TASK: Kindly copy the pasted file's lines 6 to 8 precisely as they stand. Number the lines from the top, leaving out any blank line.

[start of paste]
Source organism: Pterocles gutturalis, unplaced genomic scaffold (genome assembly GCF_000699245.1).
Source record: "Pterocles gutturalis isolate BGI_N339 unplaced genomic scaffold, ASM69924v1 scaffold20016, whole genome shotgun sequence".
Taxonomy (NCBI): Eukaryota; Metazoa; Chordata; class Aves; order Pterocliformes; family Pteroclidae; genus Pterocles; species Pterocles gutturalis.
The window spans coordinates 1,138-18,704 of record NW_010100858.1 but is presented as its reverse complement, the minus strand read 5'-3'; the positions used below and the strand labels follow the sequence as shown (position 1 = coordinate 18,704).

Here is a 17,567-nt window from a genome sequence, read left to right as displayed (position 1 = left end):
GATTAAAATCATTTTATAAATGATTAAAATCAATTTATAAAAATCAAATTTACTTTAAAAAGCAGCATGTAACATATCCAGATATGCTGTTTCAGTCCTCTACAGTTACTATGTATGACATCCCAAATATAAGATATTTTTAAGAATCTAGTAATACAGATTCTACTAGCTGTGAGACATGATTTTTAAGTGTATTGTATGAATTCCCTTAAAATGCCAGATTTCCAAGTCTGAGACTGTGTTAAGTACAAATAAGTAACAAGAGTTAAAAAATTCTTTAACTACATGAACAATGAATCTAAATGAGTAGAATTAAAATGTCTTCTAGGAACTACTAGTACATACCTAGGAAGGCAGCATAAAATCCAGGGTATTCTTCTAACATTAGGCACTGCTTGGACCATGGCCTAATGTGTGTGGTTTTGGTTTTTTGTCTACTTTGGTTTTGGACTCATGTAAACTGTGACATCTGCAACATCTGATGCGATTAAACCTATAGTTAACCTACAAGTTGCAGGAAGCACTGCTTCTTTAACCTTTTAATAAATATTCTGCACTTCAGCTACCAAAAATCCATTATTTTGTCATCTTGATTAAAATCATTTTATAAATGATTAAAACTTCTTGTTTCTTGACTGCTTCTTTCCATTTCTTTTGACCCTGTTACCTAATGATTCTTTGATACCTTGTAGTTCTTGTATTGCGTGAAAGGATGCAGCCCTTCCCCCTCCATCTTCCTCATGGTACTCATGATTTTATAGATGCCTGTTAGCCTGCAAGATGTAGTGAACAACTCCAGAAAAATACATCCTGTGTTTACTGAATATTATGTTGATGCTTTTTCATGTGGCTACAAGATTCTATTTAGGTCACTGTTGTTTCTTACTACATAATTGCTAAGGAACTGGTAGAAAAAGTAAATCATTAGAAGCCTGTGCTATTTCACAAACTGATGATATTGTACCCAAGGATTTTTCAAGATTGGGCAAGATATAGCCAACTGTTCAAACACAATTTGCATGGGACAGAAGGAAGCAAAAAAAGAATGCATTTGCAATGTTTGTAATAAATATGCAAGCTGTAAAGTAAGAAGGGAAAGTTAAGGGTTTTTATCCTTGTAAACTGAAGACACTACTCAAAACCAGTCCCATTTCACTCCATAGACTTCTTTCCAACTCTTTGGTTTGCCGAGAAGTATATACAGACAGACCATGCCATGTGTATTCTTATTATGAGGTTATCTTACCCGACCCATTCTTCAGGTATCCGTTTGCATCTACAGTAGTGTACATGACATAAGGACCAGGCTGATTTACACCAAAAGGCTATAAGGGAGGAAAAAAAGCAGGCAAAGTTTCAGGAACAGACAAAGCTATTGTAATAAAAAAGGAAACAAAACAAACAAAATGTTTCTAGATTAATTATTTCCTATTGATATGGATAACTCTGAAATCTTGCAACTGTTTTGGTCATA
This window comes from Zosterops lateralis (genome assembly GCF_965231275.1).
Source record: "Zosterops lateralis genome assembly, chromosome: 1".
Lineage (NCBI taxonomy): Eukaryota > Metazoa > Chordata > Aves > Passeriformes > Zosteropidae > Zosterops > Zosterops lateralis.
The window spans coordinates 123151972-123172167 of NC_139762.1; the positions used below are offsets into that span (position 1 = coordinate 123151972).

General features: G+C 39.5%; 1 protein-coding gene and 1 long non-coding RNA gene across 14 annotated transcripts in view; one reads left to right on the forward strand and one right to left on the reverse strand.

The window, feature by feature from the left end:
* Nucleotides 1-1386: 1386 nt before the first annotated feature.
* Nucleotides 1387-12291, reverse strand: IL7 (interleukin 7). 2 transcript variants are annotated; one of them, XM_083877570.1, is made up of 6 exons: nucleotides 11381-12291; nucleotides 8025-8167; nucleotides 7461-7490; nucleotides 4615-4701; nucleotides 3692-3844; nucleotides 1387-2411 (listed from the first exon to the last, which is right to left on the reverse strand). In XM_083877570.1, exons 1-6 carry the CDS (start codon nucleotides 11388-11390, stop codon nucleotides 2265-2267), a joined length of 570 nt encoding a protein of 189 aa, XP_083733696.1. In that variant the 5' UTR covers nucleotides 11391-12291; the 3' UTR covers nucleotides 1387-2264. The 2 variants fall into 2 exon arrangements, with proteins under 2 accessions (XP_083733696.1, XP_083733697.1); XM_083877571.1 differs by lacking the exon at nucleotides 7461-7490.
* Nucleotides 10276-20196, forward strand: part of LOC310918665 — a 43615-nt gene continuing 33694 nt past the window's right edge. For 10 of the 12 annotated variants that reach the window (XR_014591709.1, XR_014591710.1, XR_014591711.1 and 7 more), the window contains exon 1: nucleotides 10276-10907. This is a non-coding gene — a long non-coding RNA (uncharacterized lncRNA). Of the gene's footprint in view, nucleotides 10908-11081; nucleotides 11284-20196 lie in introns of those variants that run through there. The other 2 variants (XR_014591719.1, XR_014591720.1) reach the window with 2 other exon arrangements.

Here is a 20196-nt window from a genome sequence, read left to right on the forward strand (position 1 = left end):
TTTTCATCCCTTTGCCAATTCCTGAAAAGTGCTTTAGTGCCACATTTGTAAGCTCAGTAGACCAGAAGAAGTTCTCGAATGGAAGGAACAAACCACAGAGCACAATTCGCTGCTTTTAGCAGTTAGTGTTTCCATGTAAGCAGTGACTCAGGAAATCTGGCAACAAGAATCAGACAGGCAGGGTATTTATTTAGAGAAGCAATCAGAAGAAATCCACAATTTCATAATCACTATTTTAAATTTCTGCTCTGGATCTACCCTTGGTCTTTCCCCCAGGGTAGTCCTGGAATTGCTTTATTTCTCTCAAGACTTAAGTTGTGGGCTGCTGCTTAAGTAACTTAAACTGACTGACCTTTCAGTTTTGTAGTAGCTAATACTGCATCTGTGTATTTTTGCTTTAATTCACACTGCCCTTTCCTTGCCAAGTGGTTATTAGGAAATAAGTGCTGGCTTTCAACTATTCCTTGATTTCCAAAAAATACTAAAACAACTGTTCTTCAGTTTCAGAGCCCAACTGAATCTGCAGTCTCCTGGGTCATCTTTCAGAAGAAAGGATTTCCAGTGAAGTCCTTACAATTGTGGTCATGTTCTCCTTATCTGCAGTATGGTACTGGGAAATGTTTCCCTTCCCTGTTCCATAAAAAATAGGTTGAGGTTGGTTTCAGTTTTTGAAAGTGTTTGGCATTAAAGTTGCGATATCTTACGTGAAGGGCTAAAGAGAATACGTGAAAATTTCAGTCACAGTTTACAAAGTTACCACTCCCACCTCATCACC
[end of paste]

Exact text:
GATTAAAATCATTTTATAAATGATTAAAATCAATTTATAAAAATCAAATTTACTTTAAAAAGCAGCATGTAACATATCCAGATATGCTGTTTCAGTCCTCTACAGTTACTATGTATGACATCCCAAATATAAGATATTTTTAAGAATCTAGTAATACAGATTCTACTAGCTGTGAGACATGATTTTTAAGTGTATTGTATGAATTCCCTTAAAATGCCAGATTTCCAAGTCTGAGACTGTGTTAAGTACAAATAAGTAACAAGAGTTAAAAAATTCTTTAACTACATGAACAATGAATCTAAATGAGTAGAATTAAAATGTCTTCTAGGAACTACTAGTACATACCTAGGAAGGCAGCATAAAATCCAGGGTATTCTTCTAACATTAGGCACTGCTTGGACCATGGCCTAATGTGTGTGGTTTTGGTTTTTTGTCTACTTTGGTTTTGGACTCATGTAAACTGTGACATCTGCAACATCTGATGCGATTAAACCTATAGTTAACCTACAAGTTGCAGGAAGCACTGCTTCTTTAACCTTTTAATAAATATTCTGCACTTCAGCTACCAAAAATCCATTATTTTGTCATCTTGATTAAAATCATTTTATAAATGATTAAAACTTCTTGTTTCTTGACTGCTTCTTTCCATTTCTTTTGACCCTGTTACCTAATGATTCTTTGATACCTTGTAGTTCTTGTATTGCGTGAAAGGATGCAGCCCTTCCCCCTCCATCTTCCTCATGGTACTCATGATTTTATAGATGCCTGTTAGCCTGCAAGATGTAGTGAACAACTCCAGAAAAATACATCCTGTGTTTACTGAATATTATGTTGATGCTTTTTCATGTGGCTACAAGATTCTATTTAGGTCACTGTTGTTTCTTACTACATAATTGCTAAGGAACTGGTAGAAAAAGTAAATCATTAGAAGCCTGTGCTATTTCACAAACTGATGATATTGTACCCAAGGATTTTTCAAGATTGGGCAAGATATAGCCAACTGTTCAAACACAATTTGCATGGGACAGAAGGAAGCAAAAAAAGAATGCATTTGCAATGTTTGTAATAAATATGCAAGCTGTAAAGTAAGAAGGGAAAGTTAAGGGTTTTTATCCTTGTAAACTGAAGACACTACTCAAAACCAGTCCCATTTCACTCCATAGACTTCTTTCCAACTCTTTGGTTTGCCGAGAAGTATATACAGACAGACCATGCCATGTGTATTCTTATTATGAGGTTATCTTACCCGACCCATTCTTCAGGTATCCGTTTGCATCTACAGTAGTGTACATGACATAAGGACCAGGCTGATTTACACCAAAAGGCTATAAGGGAGGAAAAAAAGCAGGCAAAGTTTCAGGAACAGACAAAGCTATTGTAATAAAAAAGGAAACAAAACAAACAAAATGTTTCTAGATTAATTATTTCCTATTGATATGGATAACTCTGAAATCTTGCAACTGTTTTGGTCATA
This window comes from Zosterops lateralis (genome assembly GCF_965231275.1).
Source record: "Zosterops lateralis genome assembly, chromosome: 1".